What you need to know
- PC shipments increased in the second quarter of 2020.
- Between 64.8 million and 72.3 million units shipped in Q2 2020, according to varying reports.
- The increased shipments come as a result of people continuing to work from home.
PC shipments are on the way up according to recent figures from IDC and Gartner. The increase is likely the result of the continued push to work from home due to the ongoing global pandemic. Shipments of PCs in Q2 2020 reached 72.3 million units according to IDC and 64.8 million according to Gartner.
The discrepancy between the figures are in part a result of the fact that IDC does not include Chromebooks in its PC shipments but Gartner does. The companys' figures also vary when measuring percentage changes, with IDC reporting that PC shipments increased 11.2 percent year over year and Gartner reporting a 2.8 percent year over year increase.
While the figures vary, the data from both companies show an upward trend for PC shipments. As more people work from home, demand for PCs seems to be on the rise.
That rise in demand started earlier this year, but supply constraints affected how many PCs manufacturers could ship. Canalys research director Rushabh Doshi stated in the April report, "The PC industry has been boosted by the global COVID-19 lockdown, with products flying off the shelves throughout Q1." Despite this increase in demand, Doshi pointed out issues that affected shipments, stating, "But PC makers started 2020 with a constrained supply of Intel processors, caused by a botched transition to 10nm nodes. This was exacerbated when factories in China were unable to reopen after the Lunar New Year holidays."
It's important to note that PC shipments are not the same as PC sales. PC shipments refer to how many devices were shipped to retailers, not consumers. That being said, they're still indicative of the demand for PCs in the market.
Sean Endicott brings nearly a decade of experience covering Microsoft and Windows news to Windows Central. He joined our team in 2017 as an app reviewer and now heads up our day-to-day news coverage. If you have a news tip or an app to review, hit him up at email@example.com (opens in new tab).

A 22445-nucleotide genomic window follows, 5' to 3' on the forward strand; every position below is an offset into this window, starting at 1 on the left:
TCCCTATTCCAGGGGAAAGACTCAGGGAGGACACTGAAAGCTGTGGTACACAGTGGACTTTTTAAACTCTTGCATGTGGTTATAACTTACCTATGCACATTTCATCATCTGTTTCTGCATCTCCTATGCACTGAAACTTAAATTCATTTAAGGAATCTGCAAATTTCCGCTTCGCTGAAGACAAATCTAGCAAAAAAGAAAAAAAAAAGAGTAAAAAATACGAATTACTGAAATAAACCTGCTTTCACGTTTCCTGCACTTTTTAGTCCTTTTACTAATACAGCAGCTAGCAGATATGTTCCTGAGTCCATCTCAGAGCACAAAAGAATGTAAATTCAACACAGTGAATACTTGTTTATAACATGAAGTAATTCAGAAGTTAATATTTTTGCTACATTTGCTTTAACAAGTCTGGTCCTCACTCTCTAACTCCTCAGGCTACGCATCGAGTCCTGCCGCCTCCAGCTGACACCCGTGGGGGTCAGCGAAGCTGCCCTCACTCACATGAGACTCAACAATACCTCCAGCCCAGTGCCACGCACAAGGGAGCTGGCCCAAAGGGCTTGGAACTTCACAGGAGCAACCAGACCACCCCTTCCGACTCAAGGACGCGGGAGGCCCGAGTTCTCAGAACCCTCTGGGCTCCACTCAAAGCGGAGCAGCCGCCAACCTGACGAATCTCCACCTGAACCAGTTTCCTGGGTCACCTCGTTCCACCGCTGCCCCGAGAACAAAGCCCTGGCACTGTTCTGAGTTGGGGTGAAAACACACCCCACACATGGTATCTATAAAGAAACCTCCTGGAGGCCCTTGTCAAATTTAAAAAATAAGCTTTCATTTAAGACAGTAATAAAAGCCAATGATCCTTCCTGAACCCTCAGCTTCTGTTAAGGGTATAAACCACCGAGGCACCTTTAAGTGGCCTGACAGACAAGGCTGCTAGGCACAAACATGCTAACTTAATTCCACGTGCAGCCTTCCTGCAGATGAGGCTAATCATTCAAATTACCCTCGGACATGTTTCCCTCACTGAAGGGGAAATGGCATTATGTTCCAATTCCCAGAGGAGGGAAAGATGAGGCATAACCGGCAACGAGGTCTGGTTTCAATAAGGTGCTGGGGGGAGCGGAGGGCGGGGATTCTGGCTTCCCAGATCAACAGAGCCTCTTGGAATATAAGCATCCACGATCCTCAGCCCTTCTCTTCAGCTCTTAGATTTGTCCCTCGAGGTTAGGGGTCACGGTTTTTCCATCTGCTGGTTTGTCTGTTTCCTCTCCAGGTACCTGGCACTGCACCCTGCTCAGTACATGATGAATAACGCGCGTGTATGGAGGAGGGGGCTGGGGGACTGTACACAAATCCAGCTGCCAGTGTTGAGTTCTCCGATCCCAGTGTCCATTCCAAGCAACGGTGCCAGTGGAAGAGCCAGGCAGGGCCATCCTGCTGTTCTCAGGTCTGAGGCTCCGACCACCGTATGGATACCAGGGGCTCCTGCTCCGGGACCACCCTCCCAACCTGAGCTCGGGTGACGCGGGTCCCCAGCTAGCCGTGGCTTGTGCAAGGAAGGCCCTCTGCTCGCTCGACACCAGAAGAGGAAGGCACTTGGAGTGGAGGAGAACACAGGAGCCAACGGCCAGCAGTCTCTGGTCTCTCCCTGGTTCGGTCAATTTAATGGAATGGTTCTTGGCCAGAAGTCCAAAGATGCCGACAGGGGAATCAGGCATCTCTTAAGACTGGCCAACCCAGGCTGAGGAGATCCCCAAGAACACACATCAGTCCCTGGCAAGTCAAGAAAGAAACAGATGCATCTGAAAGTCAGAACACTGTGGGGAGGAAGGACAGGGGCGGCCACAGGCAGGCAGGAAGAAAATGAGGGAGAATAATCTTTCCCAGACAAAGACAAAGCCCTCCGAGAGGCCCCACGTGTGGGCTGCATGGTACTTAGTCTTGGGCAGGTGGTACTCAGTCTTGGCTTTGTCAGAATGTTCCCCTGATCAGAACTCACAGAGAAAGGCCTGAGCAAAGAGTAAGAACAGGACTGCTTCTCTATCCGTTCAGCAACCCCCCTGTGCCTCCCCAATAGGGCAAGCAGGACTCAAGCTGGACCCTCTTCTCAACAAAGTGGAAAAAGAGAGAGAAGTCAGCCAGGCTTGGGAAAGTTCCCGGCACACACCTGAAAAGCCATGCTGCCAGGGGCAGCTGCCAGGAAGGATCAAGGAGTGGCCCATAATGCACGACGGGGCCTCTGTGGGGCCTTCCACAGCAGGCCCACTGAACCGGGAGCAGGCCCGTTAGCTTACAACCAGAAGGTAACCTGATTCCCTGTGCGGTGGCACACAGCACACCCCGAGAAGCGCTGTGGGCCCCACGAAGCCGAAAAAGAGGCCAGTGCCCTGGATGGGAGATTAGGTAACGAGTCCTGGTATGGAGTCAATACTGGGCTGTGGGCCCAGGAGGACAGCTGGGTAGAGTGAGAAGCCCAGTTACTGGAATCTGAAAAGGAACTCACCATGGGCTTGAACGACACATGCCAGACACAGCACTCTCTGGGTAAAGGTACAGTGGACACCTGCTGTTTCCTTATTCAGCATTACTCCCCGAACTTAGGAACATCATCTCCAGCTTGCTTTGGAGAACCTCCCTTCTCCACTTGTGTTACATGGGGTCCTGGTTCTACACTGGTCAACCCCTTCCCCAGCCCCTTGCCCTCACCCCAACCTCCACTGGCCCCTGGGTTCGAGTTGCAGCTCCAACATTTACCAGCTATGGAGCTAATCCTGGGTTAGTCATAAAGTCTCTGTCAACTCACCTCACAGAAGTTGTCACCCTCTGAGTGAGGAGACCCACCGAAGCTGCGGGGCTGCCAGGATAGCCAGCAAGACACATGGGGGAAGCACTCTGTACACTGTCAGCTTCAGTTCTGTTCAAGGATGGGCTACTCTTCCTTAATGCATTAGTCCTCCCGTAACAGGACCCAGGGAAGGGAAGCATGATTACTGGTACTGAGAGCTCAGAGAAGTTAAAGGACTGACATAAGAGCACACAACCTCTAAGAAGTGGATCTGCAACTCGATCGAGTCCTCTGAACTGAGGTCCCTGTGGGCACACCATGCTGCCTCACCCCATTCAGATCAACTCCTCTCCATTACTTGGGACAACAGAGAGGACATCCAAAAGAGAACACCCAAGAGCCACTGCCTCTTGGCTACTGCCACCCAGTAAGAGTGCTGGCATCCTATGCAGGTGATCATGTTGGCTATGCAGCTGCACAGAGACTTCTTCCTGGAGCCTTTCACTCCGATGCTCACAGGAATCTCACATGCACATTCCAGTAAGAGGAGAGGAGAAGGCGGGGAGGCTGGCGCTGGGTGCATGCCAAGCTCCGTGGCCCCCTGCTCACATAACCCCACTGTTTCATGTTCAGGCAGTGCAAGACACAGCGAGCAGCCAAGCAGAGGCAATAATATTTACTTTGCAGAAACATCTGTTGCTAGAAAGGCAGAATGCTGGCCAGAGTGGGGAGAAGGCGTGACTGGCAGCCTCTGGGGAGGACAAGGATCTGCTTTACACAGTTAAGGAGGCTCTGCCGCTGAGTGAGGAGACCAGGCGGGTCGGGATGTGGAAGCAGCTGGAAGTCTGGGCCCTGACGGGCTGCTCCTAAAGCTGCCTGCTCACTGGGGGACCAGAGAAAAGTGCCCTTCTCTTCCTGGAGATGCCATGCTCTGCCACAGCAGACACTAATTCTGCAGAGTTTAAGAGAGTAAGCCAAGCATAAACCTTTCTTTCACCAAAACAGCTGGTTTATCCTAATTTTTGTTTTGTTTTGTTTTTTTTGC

Sure gonna miss walking into my local Microsoft Store with any hardware/software issues....
Me too ... I do NOT want to rely on Best Buy or any over-the-phone support.
I had an issue with my Elite Series 2 and it literally took me 50 minutes to get on the phone for assistance. Not even mentioning the obnoxious pain it is to navigate Microsoft's website for the "Proper" support....
That's not what a store is for. A store is for positive cash flow through sales of products. Apple can justify their Genius Bar is because of the tremendous amount of traffic their stores receive.
Yes that's the truth. But for those of us who made purchases partially based on the idea that they could walk into a store and get support, it sucks. Not the end of the world, but bad enough to reasonably complain about in the comments.
Microsoft knew they didn't make a lot of money from physical stores for years. They were largely a branding play.
When Microsoft was searching for a new CEO, they would not have hired someone who said that he wanted to kill Windows Phone, Groove, Microsoft Store, and Xbox.
And "they" probably wouldn't want someone who could make MSFT a trillion dollar company, either. And no one is killing Xbox. MS is about to release a new one and they just acquired a bunch of game developers.
All those things were dead and couldn't be saved, why wouldn't they want to finish them off?
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